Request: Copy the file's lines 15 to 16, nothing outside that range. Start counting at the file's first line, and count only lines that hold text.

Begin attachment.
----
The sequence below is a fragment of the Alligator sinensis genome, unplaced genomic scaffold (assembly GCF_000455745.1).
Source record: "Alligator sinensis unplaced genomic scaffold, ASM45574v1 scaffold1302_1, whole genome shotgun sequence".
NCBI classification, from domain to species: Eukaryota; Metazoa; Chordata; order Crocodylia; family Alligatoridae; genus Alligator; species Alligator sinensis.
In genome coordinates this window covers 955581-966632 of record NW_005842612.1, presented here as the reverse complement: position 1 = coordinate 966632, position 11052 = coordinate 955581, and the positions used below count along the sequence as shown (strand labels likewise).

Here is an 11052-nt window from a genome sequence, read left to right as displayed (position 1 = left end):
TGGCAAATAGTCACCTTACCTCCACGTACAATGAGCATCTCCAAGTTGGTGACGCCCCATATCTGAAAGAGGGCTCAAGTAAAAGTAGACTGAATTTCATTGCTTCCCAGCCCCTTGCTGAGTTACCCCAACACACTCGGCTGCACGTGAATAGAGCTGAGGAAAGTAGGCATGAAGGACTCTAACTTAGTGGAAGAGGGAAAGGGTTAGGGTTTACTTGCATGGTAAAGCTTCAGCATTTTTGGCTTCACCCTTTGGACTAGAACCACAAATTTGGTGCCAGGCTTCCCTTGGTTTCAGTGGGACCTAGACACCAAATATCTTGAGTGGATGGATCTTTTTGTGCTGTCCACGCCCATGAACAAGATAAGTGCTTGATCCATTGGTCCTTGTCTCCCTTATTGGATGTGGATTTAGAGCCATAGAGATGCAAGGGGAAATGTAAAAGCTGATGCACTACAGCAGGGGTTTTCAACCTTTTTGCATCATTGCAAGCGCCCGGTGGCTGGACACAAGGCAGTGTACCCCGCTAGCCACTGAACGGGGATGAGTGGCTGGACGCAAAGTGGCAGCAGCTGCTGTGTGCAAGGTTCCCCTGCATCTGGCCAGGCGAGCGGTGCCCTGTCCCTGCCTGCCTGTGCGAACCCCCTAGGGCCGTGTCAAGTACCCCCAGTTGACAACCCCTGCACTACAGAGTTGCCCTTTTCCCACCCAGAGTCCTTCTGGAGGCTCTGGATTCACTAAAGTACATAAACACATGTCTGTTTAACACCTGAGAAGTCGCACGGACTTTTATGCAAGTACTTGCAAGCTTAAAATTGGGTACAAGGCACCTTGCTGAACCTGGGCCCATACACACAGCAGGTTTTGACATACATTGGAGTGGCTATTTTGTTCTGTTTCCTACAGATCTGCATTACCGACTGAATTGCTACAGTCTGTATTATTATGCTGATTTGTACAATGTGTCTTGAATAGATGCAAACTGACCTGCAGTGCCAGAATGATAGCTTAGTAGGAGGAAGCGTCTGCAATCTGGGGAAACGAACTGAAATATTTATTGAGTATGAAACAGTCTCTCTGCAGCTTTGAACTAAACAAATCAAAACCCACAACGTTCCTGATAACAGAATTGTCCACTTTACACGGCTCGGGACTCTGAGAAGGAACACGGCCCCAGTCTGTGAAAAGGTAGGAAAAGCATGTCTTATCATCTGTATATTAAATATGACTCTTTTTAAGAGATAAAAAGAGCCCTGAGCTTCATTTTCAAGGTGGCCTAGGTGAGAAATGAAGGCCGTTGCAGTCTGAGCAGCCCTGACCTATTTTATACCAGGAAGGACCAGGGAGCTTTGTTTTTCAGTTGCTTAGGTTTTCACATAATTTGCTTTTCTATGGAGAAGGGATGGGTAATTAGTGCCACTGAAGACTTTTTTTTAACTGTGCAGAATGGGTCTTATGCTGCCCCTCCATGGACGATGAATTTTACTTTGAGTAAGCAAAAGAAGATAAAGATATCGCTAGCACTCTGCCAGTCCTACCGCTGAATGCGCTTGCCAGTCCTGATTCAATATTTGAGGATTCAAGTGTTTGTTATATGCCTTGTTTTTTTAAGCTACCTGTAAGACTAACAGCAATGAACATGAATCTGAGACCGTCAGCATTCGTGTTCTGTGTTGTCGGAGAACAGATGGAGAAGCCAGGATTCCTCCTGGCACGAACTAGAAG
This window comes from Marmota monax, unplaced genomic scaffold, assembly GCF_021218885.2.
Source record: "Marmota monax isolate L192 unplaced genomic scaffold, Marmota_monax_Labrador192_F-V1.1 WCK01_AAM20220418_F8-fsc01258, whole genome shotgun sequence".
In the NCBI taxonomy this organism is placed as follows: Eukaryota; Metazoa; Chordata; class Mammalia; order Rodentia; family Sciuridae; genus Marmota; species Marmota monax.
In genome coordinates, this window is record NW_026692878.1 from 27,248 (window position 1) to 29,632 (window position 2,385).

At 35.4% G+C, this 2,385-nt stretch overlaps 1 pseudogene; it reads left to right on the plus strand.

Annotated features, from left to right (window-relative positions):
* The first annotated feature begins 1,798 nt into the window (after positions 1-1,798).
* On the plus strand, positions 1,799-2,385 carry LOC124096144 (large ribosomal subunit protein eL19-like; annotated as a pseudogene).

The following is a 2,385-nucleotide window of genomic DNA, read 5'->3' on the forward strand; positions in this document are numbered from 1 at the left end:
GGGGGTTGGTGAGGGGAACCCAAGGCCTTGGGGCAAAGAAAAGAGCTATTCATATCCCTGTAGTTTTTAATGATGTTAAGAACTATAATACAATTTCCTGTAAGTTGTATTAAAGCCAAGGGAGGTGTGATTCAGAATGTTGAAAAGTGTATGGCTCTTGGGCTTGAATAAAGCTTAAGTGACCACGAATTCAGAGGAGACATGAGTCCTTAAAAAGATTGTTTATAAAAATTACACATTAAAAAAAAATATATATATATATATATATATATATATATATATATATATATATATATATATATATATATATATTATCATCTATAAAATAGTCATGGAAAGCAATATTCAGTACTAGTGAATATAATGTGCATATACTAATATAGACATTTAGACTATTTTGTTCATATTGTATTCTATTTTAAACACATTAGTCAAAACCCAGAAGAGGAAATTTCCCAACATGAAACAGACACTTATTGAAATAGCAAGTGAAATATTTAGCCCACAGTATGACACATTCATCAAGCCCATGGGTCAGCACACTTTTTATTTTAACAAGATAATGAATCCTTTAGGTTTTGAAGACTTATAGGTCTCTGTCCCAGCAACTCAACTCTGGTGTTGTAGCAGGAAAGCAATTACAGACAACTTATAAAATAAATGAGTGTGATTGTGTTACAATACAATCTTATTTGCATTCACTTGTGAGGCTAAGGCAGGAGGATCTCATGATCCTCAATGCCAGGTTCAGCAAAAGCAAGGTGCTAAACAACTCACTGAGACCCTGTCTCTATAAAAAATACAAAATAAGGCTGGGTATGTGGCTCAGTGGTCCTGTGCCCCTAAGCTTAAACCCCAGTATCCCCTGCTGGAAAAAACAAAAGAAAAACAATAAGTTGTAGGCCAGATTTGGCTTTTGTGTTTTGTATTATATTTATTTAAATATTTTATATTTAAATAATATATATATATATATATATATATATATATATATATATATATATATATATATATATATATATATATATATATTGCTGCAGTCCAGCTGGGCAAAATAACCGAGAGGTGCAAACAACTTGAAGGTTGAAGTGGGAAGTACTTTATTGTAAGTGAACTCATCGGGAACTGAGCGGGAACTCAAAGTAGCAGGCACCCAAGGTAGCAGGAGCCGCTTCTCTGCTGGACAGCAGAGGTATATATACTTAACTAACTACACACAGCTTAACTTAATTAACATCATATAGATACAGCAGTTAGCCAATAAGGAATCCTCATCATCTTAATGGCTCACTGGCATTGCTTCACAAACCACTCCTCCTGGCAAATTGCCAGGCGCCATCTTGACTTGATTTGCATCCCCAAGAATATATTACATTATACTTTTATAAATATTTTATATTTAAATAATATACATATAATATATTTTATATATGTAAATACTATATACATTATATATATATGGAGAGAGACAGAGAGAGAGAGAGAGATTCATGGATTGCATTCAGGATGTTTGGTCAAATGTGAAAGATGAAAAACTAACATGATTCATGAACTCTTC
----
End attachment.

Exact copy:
The following is a 2,385-nucleotide window of genomic DNA, read 5'->3' on the forward strand; positions in this document are numbered from 1 at the left end:
GGGGGTTGGTGAGGGGAACCCAAGGCCTTGGGGCAAAGAAAAGAGCTATTCATATCCCTGTAGTTTTTAATGATGTTAAGAACTATAATACAATTTCCTGTAAGTTGTATTAAAGCCAAGGGAGGTGTGATTCAGAATGTTGAAAAGTGTATGGCTCTTGGGCTTGAATAAAGCTTAAGTGACCACGAATTCAGAGGAGACATGAGTCCTTAAAAAGATTGTTTATAAAAATTACACATTAAAAAAAAATATATATATATATATATATATATATATATATATATATATATATATATATATATATATATATATTATCATCTATAAAATAGTCATGGAAAGCAATATTCAGTACTAGTGAATATAATGTGCATATACTAATATAGACATTTAGACTATTTTGTTCATATTGTATTCTATTTTAAACACATTAGTCAAAACCCAGAAGAGGAAATTTCCCAACATGAAACAGACACTTATTGAAATAGCAAGTGAAATATTTAGCCCACAGTATGACACATTCATCAAGCCCATGGGTCAGCACACTTTTTATTTTAACAAGATAATGAATCCTTTAGGTTTTGAAGACTTATAGGTCTCTGTCCCAGCAACTCAACTCTGGTGTTGTAGCAGGAAAGCAATTACAGACAACTTATAAAATAAATGAGTGTGATTGTGTTACAATACAATCTTATTTGCATTCACTTGTGAGGCTAAGGCAGGAGGATCTCATGATCCTCAATGCCAGGTTCAGCAAAAGCAAGGTGCTAAACAACTCACTGAGACCCTGTCTCTATAAAAAATACAAAATAAGGCTGGGTATGTGGCTCAGTGGTCCTGTGCCCCTAAGCTTAAACCCCAGTATCCCCTGCTGGAAAAAACAAAAGAAAAACAATAAGTTGTAGGCCAGATTTGGCTTTTGTGTTTTGTATTATATTTATTTAAATATTTTATATTTAAATAATATATATATATATATATATATATATATATATATATATATATATATATATATATATATATATATATATATATTGCTGCAGTCCAGCTGGGCAAAATAACCGAGAGGTGCAAACAACTTGAAGGTTGAAGTGGGAAGTACTTTATTGTAAGTGAACTCATCGGGAACTGAGCGGGAACTCAAAGTAGCAGGCACCCAAGGTAGCAGGAGCCGCTTCTCTGCTGGACAGCAGAGGTATATATACTTAACTAACTACACACAGCTTAACTTAATTAACATCATATAGATACAGCAGTTAGCCAATAAGGAATCCTCATCATCTTAATGGCTCACTGGCATTGCTTCACAAACCACTCCTCCTGGCAAATTGCCAGGCGCCATCTTGACTTGATTTGCATCCCCAAGAATATATTACATTATACTTTTATAAATATTTTATATTTAAATAATATACATATAATATATTTTATATATGTAAATACTATATACATTATATATATATGGAGAGAGACAGAGAGAGAGAGAGAGATTCATGGATTGCATTCAGGATGTTTGGTCAAATGTGAAAGATGAAAAACTAACATGATTCATGAACTCTTC